Next reason: monthly periods. My cycle used to be around 5 or 6 weeks, and fairly regular. I have about a week/a week and a half of PMS before the bleeding starts, and then I bleed for seven days. SEVEN. DAYS. Same before and after the hormones. The bleeding has been reduced to five days since I started using a menstrual cup as opposed to pads, but still. With a 30 day cycle, that means there’s something “wrong” with me for more than half of the month: more than half of the time. I’m done with that.

Also, I feel like my PMS has been getting worse lately, to the point where I just really need to do something about it. When I have PMS, I’m so incredibly angry all the time for no reason. This bothers me of course (who wants to be angry all the time with no solution?), but I also feel bad for Robbert. I try to control it but it’s really hard and I usually do end up just being a grumpy troll for a week. That’s not what I want, especially now that we’re moving in together and he’ll have nowhere to hide 😉 There’s absolutely no guarantee that this’ll change, of course, it might actually even get worse, but I gather it’s worth a shot.

Like I mentioned above, the only reason why I’m on hormones is contraception. I never had extremely painful or irregular periods, no acne problems or any other reasons for starting hormonal contraceptives. There are other, hormone-free ways one can prevent pregnancy and I’m ready to give those a try. Condoms are the obvious choice of course and I will be using those, but I’d also like to look into the fertility awareness method. There are ways to track your ovulation and menstruation by looking at your temperature and cervical fluids, by which you can tell when you’re fertile and able to get pregnant. I know there are some apps you can use for that, but I’ve also come across the book Taking Charge of Your Fertility by Toni Weschler which I’d like to read, if only for educational purposes.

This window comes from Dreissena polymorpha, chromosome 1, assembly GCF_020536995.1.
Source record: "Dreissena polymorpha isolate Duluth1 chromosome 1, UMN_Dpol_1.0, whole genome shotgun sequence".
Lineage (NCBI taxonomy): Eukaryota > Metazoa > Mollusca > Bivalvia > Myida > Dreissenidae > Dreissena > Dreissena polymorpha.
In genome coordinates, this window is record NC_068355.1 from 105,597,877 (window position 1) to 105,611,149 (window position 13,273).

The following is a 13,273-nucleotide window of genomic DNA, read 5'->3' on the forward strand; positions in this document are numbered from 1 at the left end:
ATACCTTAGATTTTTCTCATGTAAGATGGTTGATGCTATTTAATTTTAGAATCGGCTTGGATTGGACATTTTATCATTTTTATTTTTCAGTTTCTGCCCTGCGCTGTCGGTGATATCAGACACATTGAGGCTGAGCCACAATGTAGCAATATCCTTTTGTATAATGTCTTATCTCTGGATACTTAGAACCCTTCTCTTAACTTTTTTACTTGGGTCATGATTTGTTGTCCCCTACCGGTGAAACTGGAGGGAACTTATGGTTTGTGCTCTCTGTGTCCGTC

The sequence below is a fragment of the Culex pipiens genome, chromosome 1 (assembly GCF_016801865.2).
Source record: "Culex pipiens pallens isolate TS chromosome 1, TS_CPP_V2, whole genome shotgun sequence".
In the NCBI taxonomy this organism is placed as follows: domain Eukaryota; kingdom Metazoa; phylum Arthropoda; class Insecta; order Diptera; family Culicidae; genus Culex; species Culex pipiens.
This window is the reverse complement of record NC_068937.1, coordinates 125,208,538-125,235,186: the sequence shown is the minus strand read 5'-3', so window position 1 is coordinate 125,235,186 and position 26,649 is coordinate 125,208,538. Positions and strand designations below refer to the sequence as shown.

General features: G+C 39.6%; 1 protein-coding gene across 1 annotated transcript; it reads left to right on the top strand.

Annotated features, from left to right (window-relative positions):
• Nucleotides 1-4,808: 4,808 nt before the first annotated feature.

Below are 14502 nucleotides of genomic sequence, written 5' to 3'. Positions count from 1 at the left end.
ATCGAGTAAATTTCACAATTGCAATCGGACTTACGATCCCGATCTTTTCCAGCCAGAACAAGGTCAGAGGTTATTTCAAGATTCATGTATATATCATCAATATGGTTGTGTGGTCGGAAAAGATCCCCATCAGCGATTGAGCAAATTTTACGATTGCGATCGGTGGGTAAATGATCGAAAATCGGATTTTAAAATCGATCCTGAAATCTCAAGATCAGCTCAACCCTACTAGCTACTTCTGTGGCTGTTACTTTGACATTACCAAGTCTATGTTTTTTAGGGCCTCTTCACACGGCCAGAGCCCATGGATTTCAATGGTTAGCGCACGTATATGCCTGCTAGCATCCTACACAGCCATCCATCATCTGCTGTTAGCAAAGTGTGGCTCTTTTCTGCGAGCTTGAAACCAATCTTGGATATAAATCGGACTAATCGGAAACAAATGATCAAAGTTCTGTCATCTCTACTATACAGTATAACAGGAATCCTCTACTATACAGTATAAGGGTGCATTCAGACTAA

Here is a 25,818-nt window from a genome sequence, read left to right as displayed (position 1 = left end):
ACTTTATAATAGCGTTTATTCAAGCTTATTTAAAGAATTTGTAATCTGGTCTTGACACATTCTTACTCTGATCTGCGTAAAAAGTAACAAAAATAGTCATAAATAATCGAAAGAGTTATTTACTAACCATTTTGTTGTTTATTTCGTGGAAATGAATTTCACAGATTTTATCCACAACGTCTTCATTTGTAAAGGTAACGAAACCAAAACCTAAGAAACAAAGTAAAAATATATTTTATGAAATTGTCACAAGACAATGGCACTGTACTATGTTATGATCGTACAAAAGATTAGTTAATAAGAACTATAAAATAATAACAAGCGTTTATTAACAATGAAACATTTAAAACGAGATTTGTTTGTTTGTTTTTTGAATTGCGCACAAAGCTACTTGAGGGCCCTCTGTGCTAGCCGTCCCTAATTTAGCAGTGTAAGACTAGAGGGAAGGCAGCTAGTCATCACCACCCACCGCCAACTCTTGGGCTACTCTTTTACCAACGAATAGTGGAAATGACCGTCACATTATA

The reason why I’m only now willing to try these methods (I’ll probably end up doubling them up) is that they’re less reliable than hormonal contraception. I’m older now, have finished my education, and have a stable life. Even though we don’t wish to have a family right now, I feel like letting my body do its natural thing is worth the small risk that going off hormones poses. Should fate decide it’s time, we are now able to provide everything a small human would need. We’d definitely prefer if they wait a few more years before presenting themselves though, let’s make that clear 🙂 This is just to illustrate that where the possibility of a condom failing felt like the end of the world to me when I was 18, I’m more relaxed about it now.